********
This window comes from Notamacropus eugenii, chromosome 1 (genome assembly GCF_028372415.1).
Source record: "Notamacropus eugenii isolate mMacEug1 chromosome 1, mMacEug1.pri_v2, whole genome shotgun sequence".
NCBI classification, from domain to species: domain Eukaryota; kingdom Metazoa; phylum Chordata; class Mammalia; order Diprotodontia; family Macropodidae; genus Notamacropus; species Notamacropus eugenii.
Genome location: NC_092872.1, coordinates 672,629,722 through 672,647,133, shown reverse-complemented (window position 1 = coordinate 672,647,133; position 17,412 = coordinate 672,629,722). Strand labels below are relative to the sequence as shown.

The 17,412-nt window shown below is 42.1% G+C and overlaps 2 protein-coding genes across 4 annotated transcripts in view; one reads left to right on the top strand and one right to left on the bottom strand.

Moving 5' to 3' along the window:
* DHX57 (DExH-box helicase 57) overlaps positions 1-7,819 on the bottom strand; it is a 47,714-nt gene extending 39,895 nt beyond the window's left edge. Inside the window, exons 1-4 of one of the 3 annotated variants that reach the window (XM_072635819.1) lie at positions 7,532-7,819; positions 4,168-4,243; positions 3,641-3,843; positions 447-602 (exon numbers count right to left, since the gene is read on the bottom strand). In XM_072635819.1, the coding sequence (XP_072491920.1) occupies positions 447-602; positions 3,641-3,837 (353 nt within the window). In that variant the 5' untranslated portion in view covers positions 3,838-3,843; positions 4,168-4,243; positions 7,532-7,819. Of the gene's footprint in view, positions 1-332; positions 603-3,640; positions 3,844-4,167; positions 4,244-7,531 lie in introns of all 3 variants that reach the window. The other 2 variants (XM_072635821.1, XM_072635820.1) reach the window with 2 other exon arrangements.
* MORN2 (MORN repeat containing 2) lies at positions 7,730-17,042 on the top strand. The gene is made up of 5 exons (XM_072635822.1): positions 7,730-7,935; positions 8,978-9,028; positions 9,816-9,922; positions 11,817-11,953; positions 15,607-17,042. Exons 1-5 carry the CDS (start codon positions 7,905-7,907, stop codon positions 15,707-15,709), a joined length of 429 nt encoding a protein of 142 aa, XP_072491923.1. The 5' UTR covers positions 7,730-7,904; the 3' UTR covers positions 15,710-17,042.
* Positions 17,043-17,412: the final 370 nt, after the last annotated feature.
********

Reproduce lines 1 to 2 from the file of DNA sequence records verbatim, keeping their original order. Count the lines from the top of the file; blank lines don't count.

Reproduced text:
This window comes from Notamacropus eugenii, chromosome 1 (genome assembly GCF_028372415.1).
Source record: "Notamacropus eugenii isolate mMacEug1 chromosome 1, mMacEug1.pri_v2, whole genome shotgun sequence".